The Bai, Pai or Baip (Bai: Baipho, /pɛ̰˦˨xo̰˦/ (白和); Chinese: 白族; pinyin: Báizú; Wade–Giles: Pai-tsu; endonym pronounced [pɛ̀tsī]), are an East Asian ethnic group native to the Dali Bai Autonomous Prefecture of Yunnan Province. They constitute one of the 56 ethnic groups officially recognized by China. They numbered 1,933,510 as of 2010.
|Regions with significant populations|
|China, mostly in the Yunnan Province (Dali area), Guizhou Province (Bijie area) and Hunan Province (Sangzhi area)|
|Buddhism, Benzhuism, Taoism and Christianity|
|Related ethnic groups|
|Han Chinese • Hui|
Other Sino-Tibetan peoples
The Bai people hold the colour white in high esteem and call themselves "Baipzix" (pɛ˦˨ tsi˧, Baizi, 白子), "Bai'ho" (pɛ˦˨ xo˦, Baihuo, 白伙), "Bai yinl" (pɛ˦˨ ji˨˩, Baini, 白尼) or "Miep jiax". Bai literally means "white" in Chinese. In 1956, the Chinese authorities named them the Bai nationality according to their preference.
Historically, the Bai had also been called Minjia (民家) by the Chinese from the 14th century to 1949.
The origin of the name Bai is not clear, but most scholars believe that it has a strong connection to the first state Bai people built in roughly the 3rd century AD. This state, called Baizi Guo (白子國, State of Bai), was not documented in Chinese orthodox history but was frequently mentioned in the oral history of Yunnan Province. It was believed to be built by the first king, Longyouna (龍佑那), who was given the family name "Zhang" (張) by Zhuge Liang, the chancellor of the state of Shu Han (221–263 CE). Zhuge Liang conquered the Dali region at that time and picked up Longyouna and assisted him in building the State of Bai. The State of Bai was located in present-day Midu County, Dali Bai Autonomous Prefecture, Yunnan Province.
The Bai people are one of the most sinicized minorities in China. Although technically one of China's 55 official ethnic groups, it is difficult to qualify them as a distinct ethnic minority. As early as the 1940s, some rejected their non-Chinese origin and preferred to identify themselves solely as Chinese. The Bai ethnic label was not widely used or known until 1958. Today the Bai people accept minority status for pragmatic reasons but are culturally nearly indistinguishable from Han Chinese.
One prerequisite for creating a hybrid form of Chinese would be a unique cultural identity, distinct from the Han, but the Bai people have been said by the sinologist Charles Patrick Fitzgerald to have held no ‘strong national feeling’ even before 1949. Hence, Fitzgerald, author of an authoritative study on Bai (whom he called by their former Chinese name, the Min-kia [minjia 民家]), said that many travellers regarded them as an ‘absorbed people hardly to be distinguished from Han Chinese.— Duncan Poupard
Bai people live mostly in the provinces of Yunnan (Dali area), and in neighboring Guizhou (Bijie area) and Hunan (Sangzhi area) provinces. Of the 2 million Bai people, eighty percent live in concentrated communities in the Dali Bai Autonomous Prefecture in Yunnan Province.
The origin of Bai was heavily debated over roughly the past century. Ironically those debates were of the groups of people who were assimilated into Bai, rather than the issue per se. According to archaeological excavations around the Lake Erhai, Bai people were originated in the lake area. The earliest human site was discovered in the early 20th century, which was called the paleolithic Malong relics of Mt. Cangshan (苍山马龙遗址), dated circa 4000 bp. The late sites include Haimenkou of Jianchuan (剑川海门口, 3000 bp), Baiyangcun of Binchuan (宾川白羊村, 3500 bp), and Dabona of Xiangyun(祥云大波那, 2350 bp).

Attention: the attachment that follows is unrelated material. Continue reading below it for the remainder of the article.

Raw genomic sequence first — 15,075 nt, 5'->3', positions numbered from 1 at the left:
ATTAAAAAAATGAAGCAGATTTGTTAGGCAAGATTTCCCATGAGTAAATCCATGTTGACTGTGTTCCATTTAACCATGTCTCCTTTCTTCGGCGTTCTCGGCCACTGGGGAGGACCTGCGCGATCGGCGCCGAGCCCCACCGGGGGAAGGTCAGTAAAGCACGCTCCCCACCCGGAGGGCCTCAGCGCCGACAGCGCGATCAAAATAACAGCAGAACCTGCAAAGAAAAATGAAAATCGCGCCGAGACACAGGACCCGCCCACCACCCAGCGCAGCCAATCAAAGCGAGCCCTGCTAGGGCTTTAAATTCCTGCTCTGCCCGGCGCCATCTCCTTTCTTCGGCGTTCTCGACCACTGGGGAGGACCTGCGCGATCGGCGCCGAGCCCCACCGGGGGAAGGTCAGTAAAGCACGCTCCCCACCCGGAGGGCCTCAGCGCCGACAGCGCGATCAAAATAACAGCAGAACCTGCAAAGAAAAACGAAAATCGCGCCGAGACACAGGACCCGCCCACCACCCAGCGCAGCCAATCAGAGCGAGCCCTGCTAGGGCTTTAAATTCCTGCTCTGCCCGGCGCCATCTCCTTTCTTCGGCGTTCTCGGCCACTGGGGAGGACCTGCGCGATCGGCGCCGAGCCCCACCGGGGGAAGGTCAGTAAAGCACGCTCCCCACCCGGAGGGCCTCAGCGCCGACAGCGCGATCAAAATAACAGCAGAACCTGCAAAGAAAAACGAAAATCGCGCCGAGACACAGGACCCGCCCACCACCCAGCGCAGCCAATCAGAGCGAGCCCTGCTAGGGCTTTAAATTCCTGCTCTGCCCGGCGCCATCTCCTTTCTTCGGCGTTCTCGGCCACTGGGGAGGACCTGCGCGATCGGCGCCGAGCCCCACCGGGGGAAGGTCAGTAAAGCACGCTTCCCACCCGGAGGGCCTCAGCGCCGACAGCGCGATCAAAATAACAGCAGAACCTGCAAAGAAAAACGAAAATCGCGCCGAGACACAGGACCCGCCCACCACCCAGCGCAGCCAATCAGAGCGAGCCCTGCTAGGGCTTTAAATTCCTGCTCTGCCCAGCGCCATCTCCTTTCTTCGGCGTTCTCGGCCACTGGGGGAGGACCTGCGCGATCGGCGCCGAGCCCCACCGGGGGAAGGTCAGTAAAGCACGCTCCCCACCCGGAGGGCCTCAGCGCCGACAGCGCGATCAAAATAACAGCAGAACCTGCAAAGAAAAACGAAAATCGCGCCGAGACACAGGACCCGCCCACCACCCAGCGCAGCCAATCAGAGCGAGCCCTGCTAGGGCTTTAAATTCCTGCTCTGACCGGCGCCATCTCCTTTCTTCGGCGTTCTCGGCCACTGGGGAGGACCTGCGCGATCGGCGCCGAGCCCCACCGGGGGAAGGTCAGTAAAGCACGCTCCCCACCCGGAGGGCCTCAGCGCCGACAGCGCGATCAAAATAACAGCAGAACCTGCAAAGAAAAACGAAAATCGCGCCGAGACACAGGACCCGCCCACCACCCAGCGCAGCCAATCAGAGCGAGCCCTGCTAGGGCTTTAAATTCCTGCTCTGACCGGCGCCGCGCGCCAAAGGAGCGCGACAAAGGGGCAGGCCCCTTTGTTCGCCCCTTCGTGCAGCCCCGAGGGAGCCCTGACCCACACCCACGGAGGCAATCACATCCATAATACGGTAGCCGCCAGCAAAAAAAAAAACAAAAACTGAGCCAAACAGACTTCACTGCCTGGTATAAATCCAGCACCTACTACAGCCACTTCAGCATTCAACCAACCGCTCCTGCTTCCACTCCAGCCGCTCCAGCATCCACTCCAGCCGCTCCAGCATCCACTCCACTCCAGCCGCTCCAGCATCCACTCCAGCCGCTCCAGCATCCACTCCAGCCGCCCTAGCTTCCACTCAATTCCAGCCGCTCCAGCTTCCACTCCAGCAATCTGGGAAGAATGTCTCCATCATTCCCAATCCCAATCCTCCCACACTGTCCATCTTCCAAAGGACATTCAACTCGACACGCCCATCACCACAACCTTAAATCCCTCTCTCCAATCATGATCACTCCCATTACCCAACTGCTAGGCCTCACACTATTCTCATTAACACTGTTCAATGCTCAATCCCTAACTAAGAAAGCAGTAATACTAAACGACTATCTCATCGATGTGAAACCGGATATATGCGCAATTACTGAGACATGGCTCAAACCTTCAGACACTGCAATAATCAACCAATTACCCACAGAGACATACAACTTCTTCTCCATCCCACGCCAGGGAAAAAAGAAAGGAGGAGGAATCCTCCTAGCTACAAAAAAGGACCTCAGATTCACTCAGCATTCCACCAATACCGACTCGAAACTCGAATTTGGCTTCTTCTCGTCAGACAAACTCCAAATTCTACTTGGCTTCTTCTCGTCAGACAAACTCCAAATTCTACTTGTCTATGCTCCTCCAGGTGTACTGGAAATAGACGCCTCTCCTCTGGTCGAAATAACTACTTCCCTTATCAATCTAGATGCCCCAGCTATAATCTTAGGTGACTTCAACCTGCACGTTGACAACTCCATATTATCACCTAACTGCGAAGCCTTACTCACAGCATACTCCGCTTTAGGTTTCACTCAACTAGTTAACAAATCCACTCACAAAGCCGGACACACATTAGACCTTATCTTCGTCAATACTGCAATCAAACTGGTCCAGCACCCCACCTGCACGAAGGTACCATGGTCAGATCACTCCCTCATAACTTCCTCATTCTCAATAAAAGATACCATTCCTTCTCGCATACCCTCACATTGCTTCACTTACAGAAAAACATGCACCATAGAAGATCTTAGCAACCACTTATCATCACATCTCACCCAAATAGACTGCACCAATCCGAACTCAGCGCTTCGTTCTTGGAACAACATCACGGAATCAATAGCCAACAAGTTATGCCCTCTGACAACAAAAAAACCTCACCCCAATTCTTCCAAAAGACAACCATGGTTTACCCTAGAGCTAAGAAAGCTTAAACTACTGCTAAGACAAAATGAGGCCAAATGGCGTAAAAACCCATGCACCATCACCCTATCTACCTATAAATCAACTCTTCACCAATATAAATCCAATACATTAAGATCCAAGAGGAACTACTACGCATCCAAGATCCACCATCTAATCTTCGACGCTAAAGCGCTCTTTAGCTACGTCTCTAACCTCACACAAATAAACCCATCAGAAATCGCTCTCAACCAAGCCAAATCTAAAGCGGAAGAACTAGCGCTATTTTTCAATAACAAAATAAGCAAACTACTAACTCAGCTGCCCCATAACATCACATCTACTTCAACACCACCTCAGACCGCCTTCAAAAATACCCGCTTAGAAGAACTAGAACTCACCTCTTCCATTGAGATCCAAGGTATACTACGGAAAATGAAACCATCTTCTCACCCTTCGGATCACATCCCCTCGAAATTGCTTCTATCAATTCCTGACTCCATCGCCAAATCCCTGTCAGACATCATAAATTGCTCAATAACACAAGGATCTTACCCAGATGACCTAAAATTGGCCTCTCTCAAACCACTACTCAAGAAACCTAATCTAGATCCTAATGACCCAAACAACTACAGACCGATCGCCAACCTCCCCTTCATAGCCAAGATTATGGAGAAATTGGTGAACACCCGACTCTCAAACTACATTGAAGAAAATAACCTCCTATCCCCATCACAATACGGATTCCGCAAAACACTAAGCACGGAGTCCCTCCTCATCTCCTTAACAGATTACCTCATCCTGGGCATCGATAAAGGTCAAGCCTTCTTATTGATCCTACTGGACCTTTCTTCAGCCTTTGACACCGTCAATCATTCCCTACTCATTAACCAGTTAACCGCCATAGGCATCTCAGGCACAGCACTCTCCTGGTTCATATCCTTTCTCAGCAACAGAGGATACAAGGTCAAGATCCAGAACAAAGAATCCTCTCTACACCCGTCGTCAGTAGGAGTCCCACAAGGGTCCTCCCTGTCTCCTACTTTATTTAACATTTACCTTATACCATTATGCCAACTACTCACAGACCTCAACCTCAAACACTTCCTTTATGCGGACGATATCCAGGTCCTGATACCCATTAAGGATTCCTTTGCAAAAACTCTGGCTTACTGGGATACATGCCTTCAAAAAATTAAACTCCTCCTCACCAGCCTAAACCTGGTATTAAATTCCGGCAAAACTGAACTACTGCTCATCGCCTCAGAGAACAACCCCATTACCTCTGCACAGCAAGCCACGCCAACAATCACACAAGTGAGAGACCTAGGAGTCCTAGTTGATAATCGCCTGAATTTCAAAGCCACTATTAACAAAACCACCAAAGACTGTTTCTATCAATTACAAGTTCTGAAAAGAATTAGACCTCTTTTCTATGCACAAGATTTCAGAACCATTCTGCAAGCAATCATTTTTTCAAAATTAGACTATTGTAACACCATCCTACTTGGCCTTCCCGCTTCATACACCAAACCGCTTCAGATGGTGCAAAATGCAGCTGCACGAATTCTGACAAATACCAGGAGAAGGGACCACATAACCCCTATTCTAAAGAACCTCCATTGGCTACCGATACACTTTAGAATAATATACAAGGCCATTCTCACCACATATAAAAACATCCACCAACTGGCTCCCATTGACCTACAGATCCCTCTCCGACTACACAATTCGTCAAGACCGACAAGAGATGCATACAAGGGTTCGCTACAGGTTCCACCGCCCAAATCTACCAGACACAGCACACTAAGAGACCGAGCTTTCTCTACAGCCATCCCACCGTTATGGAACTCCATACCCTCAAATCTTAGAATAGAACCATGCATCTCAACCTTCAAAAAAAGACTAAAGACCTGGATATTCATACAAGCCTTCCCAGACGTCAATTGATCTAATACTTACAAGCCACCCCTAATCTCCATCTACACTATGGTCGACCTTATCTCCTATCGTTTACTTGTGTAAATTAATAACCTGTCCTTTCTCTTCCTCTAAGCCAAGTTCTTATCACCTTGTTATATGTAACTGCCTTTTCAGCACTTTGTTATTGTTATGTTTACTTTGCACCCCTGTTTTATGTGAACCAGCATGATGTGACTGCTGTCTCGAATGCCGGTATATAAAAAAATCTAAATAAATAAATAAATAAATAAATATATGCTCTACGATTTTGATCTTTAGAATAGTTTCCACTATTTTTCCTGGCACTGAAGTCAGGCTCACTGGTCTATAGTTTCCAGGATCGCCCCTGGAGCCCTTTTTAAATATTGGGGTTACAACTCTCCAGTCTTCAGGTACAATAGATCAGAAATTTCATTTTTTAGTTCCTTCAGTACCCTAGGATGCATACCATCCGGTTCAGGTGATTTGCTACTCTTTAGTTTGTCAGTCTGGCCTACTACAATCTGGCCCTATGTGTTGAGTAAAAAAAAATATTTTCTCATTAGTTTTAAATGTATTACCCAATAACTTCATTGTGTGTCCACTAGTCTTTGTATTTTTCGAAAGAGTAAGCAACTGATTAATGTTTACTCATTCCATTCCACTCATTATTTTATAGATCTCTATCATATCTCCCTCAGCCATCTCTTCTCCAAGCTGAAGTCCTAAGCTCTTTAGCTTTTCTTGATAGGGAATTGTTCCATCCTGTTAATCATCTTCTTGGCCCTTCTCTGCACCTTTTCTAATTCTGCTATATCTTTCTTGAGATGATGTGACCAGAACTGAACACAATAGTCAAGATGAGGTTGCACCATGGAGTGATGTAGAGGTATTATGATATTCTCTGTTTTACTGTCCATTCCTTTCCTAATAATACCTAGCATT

The Bai are mentioned in Tang Dynasty texts as the 'Bo (or Bai) People'. If the Bo transcription is correct then it would mean the earliest mention of the Bai was in the third century BCE in a text called Lushi Chunqi (Spring and Autumn Annals of Master Lu Buwei). It was then mentioned again in Sima Qian's Records of the Grand Historian in the first century BCE.
The Bai made up one of the tribes who helped establish the Nanzhao Kingdom (649-902). The Dali Kingdom (937-1253) was founded by a Bai named Duan Siping whose family had played major roles in the Nanzhao Kingdom. It's likely that the Bai were one of the elite ethnic groups that ruled and composed the population of the two kingdoms. After the collapse of the Dali kingdom by the Mongols, the Bai never again enjoyed full political independence.
An estimated 1,240,000 (as of 2003) of the Bai speak the Bai language in all its varieties. The origins of the language have been obscured by intensive Chinese influence of an extended period. Different scholars have proposed that it is an early offshoot or sister language of Chinese, or a separate group (though usually still within the Sino-Tibetan family).
The Bai call themselves Baizi, Baini, or Baihuo. They have 60 other names, including the Han term Minjia (for the Bai in Dali). In the Tang and Song Dynasty, Bai was written using Chinese characters in a manner similar to the way in which the Man'yōgana (万叶假名) were used to write Japanese. A Latin-based writing system was developed in 1957.
Although most Bai people adhere to Azhaliism, a form of Buddhism that traces its history back to the Nanzhao Kingdom, they also have a native religion of Benzhuism: the worship of ngel zex (本主; běnzhǔ), local gods and ancestors. Ngel zex could be any heroes in history, the prince of the Nanzhao regime, a hero of folklore or even a tiger (for instance, Laojun Jingdi 老君景帝 is a tiger).
Most Bai people don't belong to any religion. There are minorities practicing Taoism and Christianity. George Clarke, arrived in 1881, was the first Protestant missionary to Bai population. The recent estimation of Bai Christian population is 50,000.
There are a few villages in Yunnan where residents are Muslims, but speak Bai as their first language. These people are officially classified by Chinese authorities as belonging to the Hui nationality and call themselves Bai Hui ("Bai-speaking Muslims"). They usually say that their ancestors were Hui people, who came to Yunnan as followers of the Mongolian army in the 14th century.
Gender roles were relatively equal in Bai society and women were not considered inferior to men. Having only daughters and no sons was not considered a tragedy.